Microstructural study of the serpentinite

The serpentinites represent about 40% of the Monviso ophiolitic massif (e.g., Lagabrielle 1987, Blake et al. 1995, Schwartz et al. 2001) (Fig. 5). Serpentinites are particularly well exposed in the Lago Superiore, Passo Gallarino and Viso Mozzo units. The intimate association of serpentinites with the eclogites from cm to cartographic scale suggest that they shared similar metamorphic evolution. The orientation and the sense of shear observed in the serpentinite matrix are similar to those observed in the surrounding metabasites: top to the west under greenschist facies metamorphic conditions (Schwartz et al. 2000, 2001).

The serpentinites observed in the Monviso unit are mostly hydrated close to 100% and few samples show relict diopside grains which are highly chloritized and deformed. Serpentinites show penetrative foliation with locally pseudomorphic textures. Pseudomorphic structures are observed with relict magnetites that still underline early mesh boundaries whereas former pyroxenes (bastites) correspond to magnetite-free areas (Fig. 8). The core of meshes or bastites recrystallized at high grade with interpenetrative serpentine blades (Fig. 8). Textural evidences coupled to a micro-Raman spectroscopic study show that antigorite is the main variety, as expected from its stability under high pressures (Auzende et al. 2005). Antigorite grains show no apparent compositional variation with low Al2O3 and Fe2O3 (<2 wt%). Lizardite and chrysotile form secondary veins during retrogression.

Figure 8. Photo micrographs

Photo micrographs

Photomicrographs of serpentinites from Monviso under cross-polarized light after Auzende et al. (2005). a) Interpenetrative antigorite surrounded by fine grained magnetite that outlines the pseudomorph of olivine (Sample 624-2: Viso Mozzo), b) Typical antigorite interpenetrative texture in metabasalt? (Sample 623-3: Lago Superiore), c) Sheared serpentinite where antigorite and chlorite (Chl) define the foliation and post-kinematic chlorite crystals cut the foliation (Sample 625-6: Lago Superiore).

The Microstructure of antigorite was investigated by electron imaging coupled to SAED with a transmission electron microscope (Auzende et al. 2005). The results show that antigorite crystals display similar texture and compositions. However, all studied SAED patterns show sharp modulation diffraction spots without streaking in the a* direction (Fig. 9). The evidence suggests intracrystalline polysomatic regularity in Monviso samples with the constant A dimension (modulation wavelength). This regularity is also apparent on TEM images, showing a highly ordered structure along a. Nevertheless, while the modulation length is constant in each crystal, this dimension significantly varies from one antigorite grain to one another within the same TEM preparation.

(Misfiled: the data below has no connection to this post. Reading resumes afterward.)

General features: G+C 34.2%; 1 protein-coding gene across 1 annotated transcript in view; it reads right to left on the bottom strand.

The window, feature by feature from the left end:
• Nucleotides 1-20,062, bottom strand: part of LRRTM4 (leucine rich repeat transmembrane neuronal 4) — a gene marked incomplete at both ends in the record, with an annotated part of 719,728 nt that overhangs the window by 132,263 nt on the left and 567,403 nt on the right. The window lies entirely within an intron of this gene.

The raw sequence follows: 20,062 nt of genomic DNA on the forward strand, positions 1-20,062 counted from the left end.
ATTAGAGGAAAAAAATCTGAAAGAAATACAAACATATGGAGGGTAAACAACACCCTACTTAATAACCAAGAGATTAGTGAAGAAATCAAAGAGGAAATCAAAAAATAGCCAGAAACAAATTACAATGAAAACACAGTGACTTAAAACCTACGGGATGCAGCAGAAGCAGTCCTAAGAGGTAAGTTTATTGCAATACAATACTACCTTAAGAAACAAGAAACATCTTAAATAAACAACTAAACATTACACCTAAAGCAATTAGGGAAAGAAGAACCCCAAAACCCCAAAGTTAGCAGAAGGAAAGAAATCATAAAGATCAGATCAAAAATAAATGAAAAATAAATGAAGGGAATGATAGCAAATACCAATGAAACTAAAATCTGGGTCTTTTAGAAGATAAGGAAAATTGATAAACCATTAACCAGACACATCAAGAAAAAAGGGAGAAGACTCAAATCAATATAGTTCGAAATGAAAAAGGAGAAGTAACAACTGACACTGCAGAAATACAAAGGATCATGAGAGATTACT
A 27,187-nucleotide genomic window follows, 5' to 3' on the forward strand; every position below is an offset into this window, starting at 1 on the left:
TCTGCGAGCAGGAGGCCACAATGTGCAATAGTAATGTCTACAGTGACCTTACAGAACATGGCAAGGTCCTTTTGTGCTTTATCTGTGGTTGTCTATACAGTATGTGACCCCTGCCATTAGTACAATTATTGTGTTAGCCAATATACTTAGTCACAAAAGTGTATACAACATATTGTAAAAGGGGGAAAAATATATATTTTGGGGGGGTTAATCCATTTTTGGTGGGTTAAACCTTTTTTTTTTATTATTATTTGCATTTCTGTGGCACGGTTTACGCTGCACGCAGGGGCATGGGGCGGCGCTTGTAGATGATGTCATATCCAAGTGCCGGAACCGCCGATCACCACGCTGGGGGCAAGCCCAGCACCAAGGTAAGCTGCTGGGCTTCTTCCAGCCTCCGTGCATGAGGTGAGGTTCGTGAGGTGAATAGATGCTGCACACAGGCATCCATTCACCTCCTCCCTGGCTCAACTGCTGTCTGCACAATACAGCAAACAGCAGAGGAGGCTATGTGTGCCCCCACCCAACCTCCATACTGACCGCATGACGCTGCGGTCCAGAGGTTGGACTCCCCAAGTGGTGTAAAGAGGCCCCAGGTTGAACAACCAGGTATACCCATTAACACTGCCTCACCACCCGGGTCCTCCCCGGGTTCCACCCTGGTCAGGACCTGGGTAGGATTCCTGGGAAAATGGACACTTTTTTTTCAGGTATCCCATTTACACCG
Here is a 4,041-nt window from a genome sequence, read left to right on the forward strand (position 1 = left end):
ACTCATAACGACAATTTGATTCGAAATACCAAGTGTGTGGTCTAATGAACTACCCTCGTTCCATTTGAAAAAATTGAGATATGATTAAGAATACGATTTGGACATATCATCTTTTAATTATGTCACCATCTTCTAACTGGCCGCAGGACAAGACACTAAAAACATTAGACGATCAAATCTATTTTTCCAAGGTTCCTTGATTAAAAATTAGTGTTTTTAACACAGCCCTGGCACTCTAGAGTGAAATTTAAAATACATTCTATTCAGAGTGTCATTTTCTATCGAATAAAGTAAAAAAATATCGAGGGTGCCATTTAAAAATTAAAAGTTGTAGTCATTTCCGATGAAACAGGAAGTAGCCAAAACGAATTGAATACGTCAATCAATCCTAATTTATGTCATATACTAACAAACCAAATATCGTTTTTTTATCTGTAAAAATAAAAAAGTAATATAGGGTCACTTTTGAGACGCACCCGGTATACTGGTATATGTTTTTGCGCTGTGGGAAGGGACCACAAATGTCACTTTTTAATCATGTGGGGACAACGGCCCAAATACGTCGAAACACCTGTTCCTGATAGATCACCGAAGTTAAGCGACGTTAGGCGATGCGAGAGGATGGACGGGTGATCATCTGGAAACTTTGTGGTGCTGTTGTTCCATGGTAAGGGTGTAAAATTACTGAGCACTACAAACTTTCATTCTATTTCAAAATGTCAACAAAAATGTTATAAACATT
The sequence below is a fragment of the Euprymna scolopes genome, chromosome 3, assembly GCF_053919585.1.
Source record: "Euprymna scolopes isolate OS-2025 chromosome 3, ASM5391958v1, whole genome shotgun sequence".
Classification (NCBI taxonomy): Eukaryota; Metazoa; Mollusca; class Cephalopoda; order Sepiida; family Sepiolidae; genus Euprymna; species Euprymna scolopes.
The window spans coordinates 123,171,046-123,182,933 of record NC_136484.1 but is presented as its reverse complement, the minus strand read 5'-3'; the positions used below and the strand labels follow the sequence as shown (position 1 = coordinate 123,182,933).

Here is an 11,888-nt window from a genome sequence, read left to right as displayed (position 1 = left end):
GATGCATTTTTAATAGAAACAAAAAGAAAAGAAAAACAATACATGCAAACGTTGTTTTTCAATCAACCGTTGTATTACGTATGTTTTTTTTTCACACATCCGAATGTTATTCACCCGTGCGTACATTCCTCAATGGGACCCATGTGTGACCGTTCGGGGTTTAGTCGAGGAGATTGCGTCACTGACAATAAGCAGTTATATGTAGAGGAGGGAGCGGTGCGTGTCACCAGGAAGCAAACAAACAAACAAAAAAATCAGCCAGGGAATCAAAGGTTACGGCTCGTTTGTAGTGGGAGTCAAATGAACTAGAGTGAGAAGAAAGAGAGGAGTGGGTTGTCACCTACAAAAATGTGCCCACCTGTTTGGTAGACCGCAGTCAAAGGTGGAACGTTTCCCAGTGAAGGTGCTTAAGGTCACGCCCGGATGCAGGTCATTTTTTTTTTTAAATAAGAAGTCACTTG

Figure 9. Electron micrographs

Electron micrographs

Electron micrographs and SAED patterns of antigorite crystals from Monviso oriented along [010] direction (after Auzende et al. 2005). a) Highly ordered structure along a* and c*, b) Offset structure. The offset is the deviation between the alignment of satellites around a (h00) sublattice spot and that of the neighbouring (h00) group (Passo Gallarino, 624-7), c) Stacking variations, alternating 1- and 2-layer polytypes. The dashed arrows in the SAED pattern point at the intensity reinforcement due to the double periodicity along c*. Besides the polytypic variations, the pattern shows diffuse streaks which affect the lattice and modulation spots along c*, indicating the loss of periodicity due to planar faults (Passo Gallarino, 624-7), d) Streaking along c* indicates stacking disorder. The white arrow shows spot rotation due to twinning and dotted white arrows indicate supplementary diffraction spots with 14.6 Å periodicity showing 2-layer polytypism (Monviso, Lago Superiore, 623-3).

The modulation wavelength is commonly expressed by the m-value, as the number of tetrahedra in one modulation. According to our data from SAED patterns of the 96 antigorite crystals oriented along [010], antigorites from Monviso have m-values varying between 16 and 20 (41 to 52 Å), with a dominance of crystals with m = 18 (46 Å) and 19 (49 Å) (Fig. 9). The average m-values for the three units are close considering their standard deviation.

+ (exhumation timing) Timing and mechanism of exhumation

As previously mentioned, the Monviso unit is generally considered as a fragment of the Upper Jurassic Tethyan oceanic lithosphere, subducted at the Paleocene-Eocene boundary (Lagabrielle and Cannat 1990). However, the eclogites show metamorphic pressures varying from 1.2 GPa to 2.4 GPa and independent of the size of blocks from decimetres to kilometres (Messiga et al. 1999, Schwartz et al. 2000, Castelli et al. 2002). This suggests that the Monviso massif does not represent a continuous fragment of the Tethyan lithosphere. Instead, it is an assemblage of tectonically juxtaposed slices that were subducted to different depths. Furthermore, PT conditions of different units do not show any logical arrangement (Fig. 6), suggesting that this tectonic juxtaposition was unlikely to have taken place during the exhumation. Finally, the basal unit records variable P-T conditions from a minimum of 1.3 GPa and 470 °C to 2.0 GPa and 575°C (Blake et al. 1995, Schwartz et al. 2000, Castelli et al. 2002). The evidence collectively suggests that the Monviso is a tectono-metamorphic melange with variable eclogitic blocks in a serpentinite matrix. Our proposed interpretation is supported by numerical modelling by Gerya et al. (2002) and Stöckert and Gerya (2005) which showed that a subduction channel with low viscosity (~ 1019 Pa.s) favoured the formation of a large melange. If the Monviso massif represents the exhumed part of a subduction channel, the varied ages of eclogites between 61 ± 10 Ma and 45 ± 1 Ma may be related to the different blocking temperatures of isotope systems. This is a long standing problem in metamorphic rocks (Monié and Chopin 1991, Arnaud and Kelley 1995, Rubatto and Hermann 2003). Alternatively, these ages may signify different events in the serpentinized channel. This may be supported by the fact that these ages do not overlap each other. Thus, we favour the latter interpretation. In this case, it gives a duration for operation of the serpentinized channel of 5 to 15 Ma.